Mercedes-Benz 300SL History Timeline & Specifications

Mercedes-Benz 300SL History Timeline & Specifications

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Mercedes-Benz dominated European sports car racing in 1952, finishing second on its debut in the Mille Miglia and then winning at Le Mans, the Nurburgring and in the South American Carrera Panamericana. The successful car was a lightweight coupe designed by Rudolf Uhlenhaut, known internally as W194. It took its engine and suspension from the existing 300 saloon and mounted them in a lightweight spaceframe chassis, clothed in a wind-cheating alloy body. Conventional doors were impossible because of the chassis design, so lift-up “gullwing’ doors were provided instead. The world soon knew it as the 300SL, the letters standing for ‘’sports lightweight’.

For 1953 Uhlenhaunt planned a series of improvements to the SL, including bigger wheels and tyres, a new form of swing-axle rear suspension and fuel injection for the 3.0-litre straight-six engine. But before the revised car could appear to competition Daimler-Benz management turned its focus away from sports cars to Formula 1 Grand Prix racing.

That might have been the end of the SL, had it not been for Austrian émigré Max Hoffman, importer of Mercedes-Benz cars to the US. Legend has it that Hoffman told Daimler-Benz management that if they built a road-going 300SL he could sell a thousand of them, and backed up his argument with a down-payment.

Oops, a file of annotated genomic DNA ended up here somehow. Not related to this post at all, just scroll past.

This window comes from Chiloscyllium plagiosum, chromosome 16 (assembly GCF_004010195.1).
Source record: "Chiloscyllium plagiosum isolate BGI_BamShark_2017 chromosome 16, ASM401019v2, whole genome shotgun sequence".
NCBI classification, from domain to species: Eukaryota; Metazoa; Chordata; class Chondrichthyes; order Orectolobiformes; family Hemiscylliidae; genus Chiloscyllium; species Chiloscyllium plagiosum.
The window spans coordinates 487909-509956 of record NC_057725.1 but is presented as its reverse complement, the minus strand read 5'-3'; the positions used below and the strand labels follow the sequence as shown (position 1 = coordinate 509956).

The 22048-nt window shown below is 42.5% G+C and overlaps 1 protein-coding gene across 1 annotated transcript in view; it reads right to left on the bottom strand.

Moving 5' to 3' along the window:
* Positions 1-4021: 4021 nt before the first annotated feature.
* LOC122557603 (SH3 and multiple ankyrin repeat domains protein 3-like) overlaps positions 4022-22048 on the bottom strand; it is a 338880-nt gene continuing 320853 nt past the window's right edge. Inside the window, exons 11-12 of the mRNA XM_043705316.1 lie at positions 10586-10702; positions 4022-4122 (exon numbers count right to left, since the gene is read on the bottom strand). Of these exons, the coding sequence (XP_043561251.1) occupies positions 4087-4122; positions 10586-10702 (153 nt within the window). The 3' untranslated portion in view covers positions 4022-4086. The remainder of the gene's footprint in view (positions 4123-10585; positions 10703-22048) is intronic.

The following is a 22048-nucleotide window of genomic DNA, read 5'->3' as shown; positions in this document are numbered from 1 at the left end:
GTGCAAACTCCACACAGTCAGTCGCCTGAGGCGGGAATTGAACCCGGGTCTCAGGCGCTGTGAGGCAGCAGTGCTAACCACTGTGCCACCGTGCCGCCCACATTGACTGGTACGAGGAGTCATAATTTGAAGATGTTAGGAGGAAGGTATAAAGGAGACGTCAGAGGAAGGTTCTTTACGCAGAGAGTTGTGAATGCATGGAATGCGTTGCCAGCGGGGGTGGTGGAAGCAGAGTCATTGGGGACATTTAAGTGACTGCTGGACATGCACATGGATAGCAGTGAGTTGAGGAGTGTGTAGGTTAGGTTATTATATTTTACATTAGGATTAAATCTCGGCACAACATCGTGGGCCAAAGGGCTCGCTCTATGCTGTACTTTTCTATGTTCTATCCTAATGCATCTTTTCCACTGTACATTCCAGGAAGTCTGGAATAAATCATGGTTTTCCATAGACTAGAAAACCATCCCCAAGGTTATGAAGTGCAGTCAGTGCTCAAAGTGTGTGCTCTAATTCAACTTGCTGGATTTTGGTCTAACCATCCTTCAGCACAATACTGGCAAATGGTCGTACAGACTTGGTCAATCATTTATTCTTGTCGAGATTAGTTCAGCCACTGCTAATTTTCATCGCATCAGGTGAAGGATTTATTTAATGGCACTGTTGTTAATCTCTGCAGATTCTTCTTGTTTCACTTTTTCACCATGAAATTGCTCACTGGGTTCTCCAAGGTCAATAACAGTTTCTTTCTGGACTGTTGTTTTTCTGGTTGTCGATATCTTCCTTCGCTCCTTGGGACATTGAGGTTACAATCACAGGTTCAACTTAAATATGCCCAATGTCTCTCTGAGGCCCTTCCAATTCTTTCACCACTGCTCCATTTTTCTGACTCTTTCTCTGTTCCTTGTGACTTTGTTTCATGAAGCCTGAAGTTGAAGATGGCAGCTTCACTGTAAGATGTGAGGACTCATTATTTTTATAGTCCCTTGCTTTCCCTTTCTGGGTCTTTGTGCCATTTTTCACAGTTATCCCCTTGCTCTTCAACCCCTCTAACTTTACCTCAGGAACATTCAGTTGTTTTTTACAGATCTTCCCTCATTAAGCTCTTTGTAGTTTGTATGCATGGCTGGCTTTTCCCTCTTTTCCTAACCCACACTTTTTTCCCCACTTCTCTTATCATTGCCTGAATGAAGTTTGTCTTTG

The production car used the new fuel-injected engine and a slightly longer version of the spaceframe chassis, but reverted to the conventional swing-axle rear suspension of the earlier racing SLs. It was also given a steel body with aluminium opening panels, resulting in a significant increase in weight. Racing SLs had been comfortably trimmed but the road car was even more luxurious, and was given a tilting steering wheel to aid entry and exit. The new car made its debut at the International Motor Sports Show in New York in January 1954.

Production began later that year and continued until 1957, by which time nearly 1400 examples of the ‘gullwing’ SL had been built. It was replaced by a 300SL Roadster, but the folding top and the conventional doors with their wind-down windows were just part of a package of changes which made the new version far easier to live with.

The spaceframe chassis was revised with lower sills to accommodate the normal doors, and extra bracing was introduced into the front bulkhead and above the transmission tunnel to restore the lost stiffness. Though the modifications were effective, they added about 220lb (100kg) to the weight of the car. Engine revisions produced an increase in power to compensate. Another significant change was the adoption of the low-pivot swing-axle design, which improved the Roadster’s on-the-limit handling.

Nearly 1900 Roadsters were built between 1957 and 1963, alongside more than 25,000 of the much cheaper – but visually similar – 190SL. Both were replaced by another Uhlenhaut masterpiece, the ‘Pagoda roof 230SL of 1963. By then the 300SL had established itself as a favourite of the rich and famous: filmstars Tony Curtis and Sophia Loren, King Hussein of Jordan, comedian Tony Hancock and jazz pianist Oscar Peterson all had them. The 300SL was the car to be seen in.

1954 Mercedes-Benz 300SL’Gullwing’

Engine 2996cc in-line six

Bore x stroke 85 x 88mm

Valvegear Single chain-driven overhead camshaft

Fuel system Direct fuel injection

Power 215bhp at 5800rpm

Suspension Front: double wishbones, coil springs, telescopic dampers, anti-roll bar; rear: swing axle, coil springs, telescopic dampers

Brakes Hydraulic drum brakes all round

Top speed 161mph (259km/h)

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Jacab Horle